iPads help open doors in Rochester schools
Democrat And Chronicle | March 2, 2012 | By Tiffany Lankes
For most of her years in school, 10-year-old Haydee Lopez’s ability to participate in class was extremely limited.
The School 29 student has spinal muscular atrophy, which is slowly eroding her physical strength and has confined her to a wheelchair. The muscles in her hands are so weak that Haydee cannot hold a pencil. Her reach extends just a few inches from her body, so she cannot use a keyboard. While her body lacks physical strength, her mind is sharp, and helping her express herself is a constant challenge for her teachers.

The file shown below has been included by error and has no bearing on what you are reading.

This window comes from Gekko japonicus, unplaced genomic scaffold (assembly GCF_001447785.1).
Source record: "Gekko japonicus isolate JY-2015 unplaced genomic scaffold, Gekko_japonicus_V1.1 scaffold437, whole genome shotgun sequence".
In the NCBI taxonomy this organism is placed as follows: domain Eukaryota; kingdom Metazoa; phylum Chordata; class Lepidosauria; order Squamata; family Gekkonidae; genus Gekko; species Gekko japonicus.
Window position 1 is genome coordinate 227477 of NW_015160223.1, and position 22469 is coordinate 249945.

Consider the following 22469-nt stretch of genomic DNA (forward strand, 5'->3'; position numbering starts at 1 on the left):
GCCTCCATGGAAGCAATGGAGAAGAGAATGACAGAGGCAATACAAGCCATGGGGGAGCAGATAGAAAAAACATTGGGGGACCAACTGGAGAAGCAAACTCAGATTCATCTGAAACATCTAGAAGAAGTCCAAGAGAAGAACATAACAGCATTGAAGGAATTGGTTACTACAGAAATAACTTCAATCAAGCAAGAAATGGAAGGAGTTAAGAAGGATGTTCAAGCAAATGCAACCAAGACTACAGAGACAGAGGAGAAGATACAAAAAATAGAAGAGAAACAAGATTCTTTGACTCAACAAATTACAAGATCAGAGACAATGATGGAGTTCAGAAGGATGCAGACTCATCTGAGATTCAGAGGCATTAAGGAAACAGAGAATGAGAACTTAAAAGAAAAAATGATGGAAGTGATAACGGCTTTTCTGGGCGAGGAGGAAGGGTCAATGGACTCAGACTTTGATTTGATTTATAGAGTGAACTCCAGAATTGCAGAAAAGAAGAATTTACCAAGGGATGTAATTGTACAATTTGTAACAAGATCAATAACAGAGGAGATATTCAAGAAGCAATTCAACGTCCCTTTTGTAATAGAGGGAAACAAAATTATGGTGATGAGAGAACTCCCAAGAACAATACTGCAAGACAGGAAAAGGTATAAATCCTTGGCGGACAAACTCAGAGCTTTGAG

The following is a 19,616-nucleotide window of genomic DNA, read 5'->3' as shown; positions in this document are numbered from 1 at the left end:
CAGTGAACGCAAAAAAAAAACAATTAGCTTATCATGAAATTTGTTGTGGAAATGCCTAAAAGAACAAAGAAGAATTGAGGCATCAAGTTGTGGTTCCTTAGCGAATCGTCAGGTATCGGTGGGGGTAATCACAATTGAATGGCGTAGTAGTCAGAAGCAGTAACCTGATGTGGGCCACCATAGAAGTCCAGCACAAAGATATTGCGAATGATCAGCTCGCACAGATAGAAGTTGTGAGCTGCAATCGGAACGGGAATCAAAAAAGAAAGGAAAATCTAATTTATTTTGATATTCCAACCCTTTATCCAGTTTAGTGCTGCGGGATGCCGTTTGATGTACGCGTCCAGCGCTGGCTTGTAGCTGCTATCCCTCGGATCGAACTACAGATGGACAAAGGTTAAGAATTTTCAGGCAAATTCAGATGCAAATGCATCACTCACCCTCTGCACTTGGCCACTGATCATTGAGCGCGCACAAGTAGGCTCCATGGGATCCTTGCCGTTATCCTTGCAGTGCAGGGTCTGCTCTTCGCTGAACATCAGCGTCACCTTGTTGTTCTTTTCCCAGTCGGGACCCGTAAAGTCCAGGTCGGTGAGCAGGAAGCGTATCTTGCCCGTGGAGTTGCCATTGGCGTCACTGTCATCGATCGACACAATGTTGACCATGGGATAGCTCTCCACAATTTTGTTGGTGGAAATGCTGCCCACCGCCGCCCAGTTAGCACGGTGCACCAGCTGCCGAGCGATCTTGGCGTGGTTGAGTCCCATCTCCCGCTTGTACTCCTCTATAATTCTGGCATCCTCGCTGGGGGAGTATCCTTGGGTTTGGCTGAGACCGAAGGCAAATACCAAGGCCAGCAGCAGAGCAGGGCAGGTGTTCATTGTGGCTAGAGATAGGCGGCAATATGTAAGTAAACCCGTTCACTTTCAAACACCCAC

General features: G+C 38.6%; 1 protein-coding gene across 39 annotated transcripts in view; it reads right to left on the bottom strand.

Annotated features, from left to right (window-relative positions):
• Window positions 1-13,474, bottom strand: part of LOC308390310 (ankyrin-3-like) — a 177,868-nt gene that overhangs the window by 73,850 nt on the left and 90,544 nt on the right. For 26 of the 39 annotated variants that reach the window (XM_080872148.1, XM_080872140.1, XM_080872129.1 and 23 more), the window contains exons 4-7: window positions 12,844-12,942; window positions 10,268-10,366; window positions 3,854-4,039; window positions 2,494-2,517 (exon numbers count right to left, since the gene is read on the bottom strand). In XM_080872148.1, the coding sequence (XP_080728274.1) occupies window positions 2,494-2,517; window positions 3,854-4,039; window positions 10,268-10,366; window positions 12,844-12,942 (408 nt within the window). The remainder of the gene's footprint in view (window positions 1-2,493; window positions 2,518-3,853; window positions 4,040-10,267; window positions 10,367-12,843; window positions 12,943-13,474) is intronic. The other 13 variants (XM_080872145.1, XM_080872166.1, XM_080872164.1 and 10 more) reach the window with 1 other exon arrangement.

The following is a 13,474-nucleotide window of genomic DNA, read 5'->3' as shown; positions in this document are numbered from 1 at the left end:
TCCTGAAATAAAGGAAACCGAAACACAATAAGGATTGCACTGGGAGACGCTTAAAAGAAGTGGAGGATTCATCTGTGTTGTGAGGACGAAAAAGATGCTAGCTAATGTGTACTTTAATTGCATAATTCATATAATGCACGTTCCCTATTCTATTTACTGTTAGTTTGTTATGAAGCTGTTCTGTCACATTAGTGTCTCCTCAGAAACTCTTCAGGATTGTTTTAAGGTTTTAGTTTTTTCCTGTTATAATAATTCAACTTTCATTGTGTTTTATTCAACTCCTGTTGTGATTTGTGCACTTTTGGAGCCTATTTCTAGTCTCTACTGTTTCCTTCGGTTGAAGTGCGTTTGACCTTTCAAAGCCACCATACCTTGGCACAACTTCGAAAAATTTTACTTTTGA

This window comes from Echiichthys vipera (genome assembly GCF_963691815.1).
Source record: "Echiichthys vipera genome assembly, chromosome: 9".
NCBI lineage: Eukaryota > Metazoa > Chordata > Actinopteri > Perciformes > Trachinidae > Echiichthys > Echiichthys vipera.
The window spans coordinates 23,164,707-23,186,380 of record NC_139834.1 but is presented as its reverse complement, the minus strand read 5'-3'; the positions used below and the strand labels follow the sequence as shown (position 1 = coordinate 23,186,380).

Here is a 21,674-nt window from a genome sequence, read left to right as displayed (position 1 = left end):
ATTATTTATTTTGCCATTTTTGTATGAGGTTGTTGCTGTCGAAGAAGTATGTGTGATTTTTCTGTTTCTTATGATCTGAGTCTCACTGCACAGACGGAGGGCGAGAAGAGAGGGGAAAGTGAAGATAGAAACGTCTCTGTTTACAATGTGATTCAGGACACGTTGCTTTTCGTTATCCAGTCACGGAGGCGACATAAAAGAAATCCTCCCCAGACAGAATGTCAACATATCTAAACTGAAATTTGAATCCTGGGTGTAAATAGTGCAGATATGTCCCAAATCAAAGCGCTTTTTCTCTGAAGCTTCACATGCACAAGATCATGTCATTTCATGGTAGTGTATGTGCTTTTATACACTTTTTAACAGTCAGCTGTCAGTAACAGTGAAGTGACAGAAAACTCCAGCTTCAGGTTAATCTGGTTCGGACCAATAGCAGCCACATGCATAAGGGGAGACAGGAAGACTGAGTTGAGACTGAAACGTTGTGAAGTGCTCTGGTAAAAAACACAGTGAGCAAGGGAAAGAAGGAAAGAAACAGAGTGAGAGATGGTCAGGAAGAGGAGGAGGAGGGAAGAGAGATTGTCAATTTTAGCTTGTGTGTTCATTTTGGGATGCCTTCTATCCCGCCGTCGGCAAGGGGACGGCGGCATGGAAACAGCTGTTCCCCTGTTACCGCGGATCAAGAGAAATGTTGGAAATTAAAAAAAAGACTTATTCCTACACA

But despite her limitations, this school year Haydee wrote her first report. Using an iPad, she was able to type out full sentences to demonstrate what she learned about dolphins.
“I think this is the first time she ever saw something she did from beginning to end,” said her teacher, Becky Robbins.
Haydee’s story highlights the success some city schools are seeing as they use the latest technology trend to help their special education students.
While other schools and districts have taken a broader approach to buying iPads — some putting them in the hands of every student at every grade level — Rochester is taking a more focused approach, targeting students in the primary grades and those with disabilities.
Click HERE or on the image below to read more…